New legislation passed by Republicans Tuesday is set to further restrict the list of acceptable documents voters may use to cast ballots in Virginia, changing voting rules in Virginia for the second time in just two years.
Senate Bill 719 and House Bill 1337, which passed the Senate and House of Delegates on largely party line votes, will severely restrict the number of acceptable forms of voter identification.
Virginia Republicans passed a voter ID bill last year as well. That law made ID mandatory for the first time in Virginia history, but created a relatively long list of acceptable forms of ID. Because of all the identification options available, the law was seen as one of the less egregious forms of voter ID passed in the recent onslaught of proposed voter suppression legislation.
Republican Lieutenant Governor Bill Bolling had cast the tie breaking vote against similar legislation that came out of the Senate Monday, because the bill would have imposed new restrictions during 2013. These changes are not set to take effect until 2014.
“I think [the bill] is a reasonable effort to tighten voter identification requirements and assure greater integrity in the voting process,” Bolling said in a statement about the earlier version of the bill. “However, we just changed Virginia’s voter ID requirements in 2012, and we cannot change these requirements every year. I am concerned that this would create unnecessary confusion among voters about what forms of ID are required at the polls.”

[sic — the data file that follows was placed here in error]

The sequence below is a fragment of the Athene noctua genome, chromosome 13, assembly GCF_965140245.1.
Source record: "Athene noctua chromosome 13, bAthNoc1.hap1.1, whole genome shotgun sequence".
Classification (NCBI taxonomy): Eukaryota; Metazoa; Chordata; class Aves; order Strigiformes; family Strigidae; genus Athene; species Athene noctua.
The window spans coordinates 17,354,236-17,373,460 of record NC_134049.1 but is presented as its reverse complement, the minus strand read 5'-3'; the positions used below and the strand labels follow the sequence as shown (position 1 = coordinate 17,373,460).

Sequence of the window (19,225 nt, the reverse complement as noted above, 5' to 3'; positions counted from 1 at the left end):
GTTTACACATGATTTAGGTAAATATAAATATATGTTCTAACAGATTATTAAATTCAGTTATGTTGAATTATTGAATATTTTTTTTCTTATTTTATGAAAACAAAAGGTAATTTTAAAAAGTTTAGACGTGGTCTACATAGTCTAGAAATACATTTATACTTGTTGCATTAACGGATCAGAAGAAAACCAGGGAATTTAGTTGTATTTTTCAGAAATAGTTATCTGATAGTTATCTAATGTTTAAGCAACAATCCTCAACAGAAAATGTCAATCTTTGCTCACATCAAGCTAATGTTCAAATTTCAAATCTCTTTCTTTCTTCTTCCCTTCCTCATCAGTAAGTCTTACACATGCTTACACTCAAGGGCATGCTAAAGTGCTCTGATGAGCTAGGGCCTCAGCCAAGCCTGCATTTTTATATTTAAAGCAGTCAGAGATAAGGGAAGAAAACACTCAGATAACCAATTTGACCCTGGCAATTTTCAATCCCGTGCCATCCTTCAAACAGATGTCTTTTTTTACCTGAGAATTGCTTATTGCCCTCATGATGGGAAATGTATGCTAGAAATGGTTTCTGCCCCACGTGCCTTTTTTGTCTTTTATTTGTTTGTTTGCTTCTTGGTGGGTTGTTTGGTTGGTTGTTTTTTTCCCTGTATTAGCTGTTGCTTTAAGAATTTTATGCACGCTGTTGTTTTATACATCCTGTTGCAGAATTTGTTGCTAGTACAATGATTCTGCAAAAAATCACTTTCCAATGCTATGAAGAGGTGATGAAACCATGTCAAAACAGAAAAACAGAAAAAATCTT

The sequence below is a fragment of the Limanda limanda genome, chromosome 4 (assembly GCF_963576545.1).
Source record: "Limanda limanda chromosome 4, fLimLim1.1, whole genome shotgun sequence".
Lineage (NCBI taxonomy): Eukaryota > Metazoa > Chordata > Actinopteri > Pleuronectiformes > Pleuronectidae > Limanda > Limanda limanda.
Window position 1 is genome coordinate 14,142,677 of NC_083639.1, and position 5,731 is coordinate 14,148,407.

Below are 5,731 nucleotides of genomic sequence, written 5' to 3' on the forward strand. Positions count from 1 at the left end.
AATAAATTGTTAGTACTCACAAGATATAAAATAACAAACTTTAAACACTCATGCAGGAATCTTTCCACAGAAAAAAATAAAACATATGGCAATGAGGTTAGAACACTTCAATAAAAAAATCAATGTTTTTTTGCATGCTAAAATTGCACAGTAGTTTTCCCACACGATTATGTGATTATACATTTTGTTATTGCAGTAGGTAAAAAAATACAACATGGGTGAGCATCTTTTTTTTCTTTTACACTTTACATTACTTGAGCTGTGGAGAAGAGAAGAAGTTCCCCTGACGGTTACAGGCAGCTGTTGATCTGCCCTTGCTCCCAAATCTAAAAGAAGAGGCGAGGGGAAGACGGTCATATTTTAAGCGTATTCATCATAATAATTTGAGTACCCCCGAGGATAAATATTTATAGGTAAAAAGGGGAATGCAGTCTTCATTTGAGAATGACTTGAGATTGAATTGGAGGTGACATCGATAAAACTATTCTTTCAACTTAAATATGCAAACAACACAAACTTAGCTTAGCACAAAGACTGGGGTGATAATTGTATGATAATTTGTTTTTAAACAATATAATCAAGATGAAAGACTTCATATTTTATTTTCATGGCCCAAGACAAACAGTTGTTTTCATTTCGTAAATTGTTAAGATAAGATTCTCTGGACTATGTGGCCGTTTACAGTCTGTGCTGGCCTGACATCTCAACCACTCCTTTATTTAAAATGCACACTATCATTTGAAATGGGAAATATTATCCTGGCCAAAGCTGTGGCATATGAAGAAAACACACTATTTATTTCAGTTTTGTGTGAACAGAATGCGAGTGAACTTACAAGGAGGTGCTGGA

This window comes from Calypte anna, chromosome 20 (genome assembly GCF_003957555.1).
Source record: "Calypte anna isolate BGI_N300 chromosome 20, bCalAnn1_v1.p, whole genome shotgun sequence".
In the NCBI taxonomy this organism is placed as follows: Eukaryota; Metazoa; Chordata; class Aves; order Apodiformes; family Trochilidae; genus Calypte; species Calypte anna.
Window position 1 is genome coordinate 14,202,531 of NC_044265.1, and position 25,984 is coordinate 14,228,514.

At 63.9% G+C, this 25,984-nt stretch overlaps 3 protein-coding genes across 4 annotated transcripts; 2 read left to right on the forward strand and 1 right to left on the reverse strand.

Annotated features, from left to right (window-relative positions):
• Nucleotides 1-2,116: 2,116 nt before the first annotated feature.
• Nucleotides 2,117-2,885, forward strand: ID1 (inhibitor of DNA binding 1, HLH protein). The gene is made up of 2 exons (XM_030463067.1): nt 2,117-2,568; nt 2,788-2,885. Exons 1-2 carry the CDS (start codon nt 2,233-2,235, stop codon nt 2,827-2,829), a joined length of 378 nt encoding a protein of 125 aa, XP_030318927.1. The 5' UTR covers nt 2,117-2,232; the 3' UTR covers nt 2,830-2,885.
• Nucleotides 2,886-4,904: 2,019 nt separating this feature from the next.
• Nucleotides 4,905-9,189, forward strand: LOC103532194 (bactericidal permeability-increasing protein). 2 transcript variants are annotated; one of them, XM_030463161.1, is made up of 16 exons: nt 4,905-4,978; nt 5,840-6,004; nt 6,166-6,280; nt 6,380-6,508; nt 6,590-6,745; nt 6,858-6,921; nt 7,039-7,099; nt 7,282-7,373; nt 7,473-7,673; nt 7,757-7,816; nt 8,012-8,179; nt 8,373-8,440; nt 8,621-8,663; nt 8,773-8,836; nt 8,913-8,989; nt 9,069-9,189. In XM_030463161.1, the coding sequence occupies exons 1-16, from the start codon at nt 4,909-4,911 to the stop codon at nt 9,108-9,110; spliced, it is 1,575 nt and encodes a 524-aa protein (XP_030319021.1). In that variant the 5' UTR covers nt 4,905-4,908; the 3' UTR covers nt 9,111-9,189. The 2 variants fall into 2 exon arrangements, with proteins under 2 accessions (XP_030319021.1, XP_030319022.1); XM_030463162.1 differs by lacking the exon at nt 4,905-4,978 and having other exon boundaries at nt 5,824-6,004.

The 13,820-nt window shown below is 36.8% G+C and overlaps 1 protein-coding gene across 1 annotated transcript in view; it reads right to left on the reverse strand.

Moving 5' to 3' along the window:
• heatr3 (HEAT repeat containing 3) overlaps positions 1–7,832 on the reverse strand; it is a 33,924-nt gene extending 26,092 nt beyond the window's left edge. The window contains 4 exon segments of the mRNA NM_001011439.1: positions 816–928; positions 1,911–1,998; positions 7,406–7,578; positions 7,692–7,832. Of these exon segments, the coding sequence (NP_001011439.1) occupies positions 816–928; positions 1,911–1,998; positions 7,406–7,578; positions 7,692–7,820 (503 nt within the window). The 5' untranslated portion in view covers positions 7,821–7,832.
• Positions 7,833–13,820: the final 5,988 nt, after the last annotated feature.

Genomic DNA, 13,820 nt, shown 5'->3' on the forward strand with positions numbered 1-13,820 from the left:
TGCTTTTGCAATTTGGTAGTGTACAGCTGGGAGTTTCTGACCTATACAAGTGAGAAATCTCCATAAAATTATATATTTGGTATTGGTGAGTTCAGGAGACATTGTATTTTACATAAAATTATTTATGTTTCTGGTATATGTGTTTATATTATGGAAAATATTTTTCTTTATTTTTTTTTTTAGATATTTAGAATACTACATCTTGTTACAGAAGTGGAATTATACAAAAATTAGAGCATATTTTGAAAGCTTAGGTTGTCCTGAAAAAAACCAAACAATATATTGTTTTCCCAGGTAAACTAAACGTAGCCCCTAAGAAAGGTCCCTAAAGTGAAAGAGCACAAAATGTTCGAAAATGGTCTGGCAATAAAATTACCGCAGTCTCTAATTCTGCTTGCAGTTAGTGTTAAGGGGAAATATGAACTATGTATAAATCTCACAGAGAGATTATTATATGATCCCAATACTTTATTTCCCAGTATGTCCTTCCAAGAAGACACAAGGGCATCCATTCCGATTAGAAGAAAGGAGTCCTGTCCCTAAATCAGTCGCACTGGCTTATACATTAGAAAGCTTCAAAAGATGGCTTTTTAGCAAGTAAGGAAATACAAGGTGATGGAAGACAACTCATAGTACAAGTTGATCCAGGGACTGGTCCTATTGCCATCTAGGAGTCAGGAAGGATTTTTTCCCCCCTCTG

“There are people, mostly elderly, many of them but not all poor, who do not have any of these IDs that will be left, because they don’t drive anymore because they don’t have a valid driver’s license, they don’t have a concealed weapons permit,” Del. Jennifer McClellan, a Richmond Democrat, told the Fredericksburg Free Lance-Star. “All they have is the voter registration card sent by the state.”
McClellan also pointed out that these laws create barrier to vote despite the fact there is almost no evidence of voter impersonation fraud in Virginia.
The Senate and House versions of the new ID laws now need to be reconciled in a conference committee. The major difference is a contingency clause that requires taxpayer funded voter education plan before the new law can take effect. The commonwealth spent nearly $2 million educating voters about last year's voter ID law.
Assuming the House and Senate can find common ground on their difference, the legislation would head to Bob McDonnell for his signature.
A third voter ID law being considered would further restrict identification options, by removing any non-photo ID from the list of acceptable documents.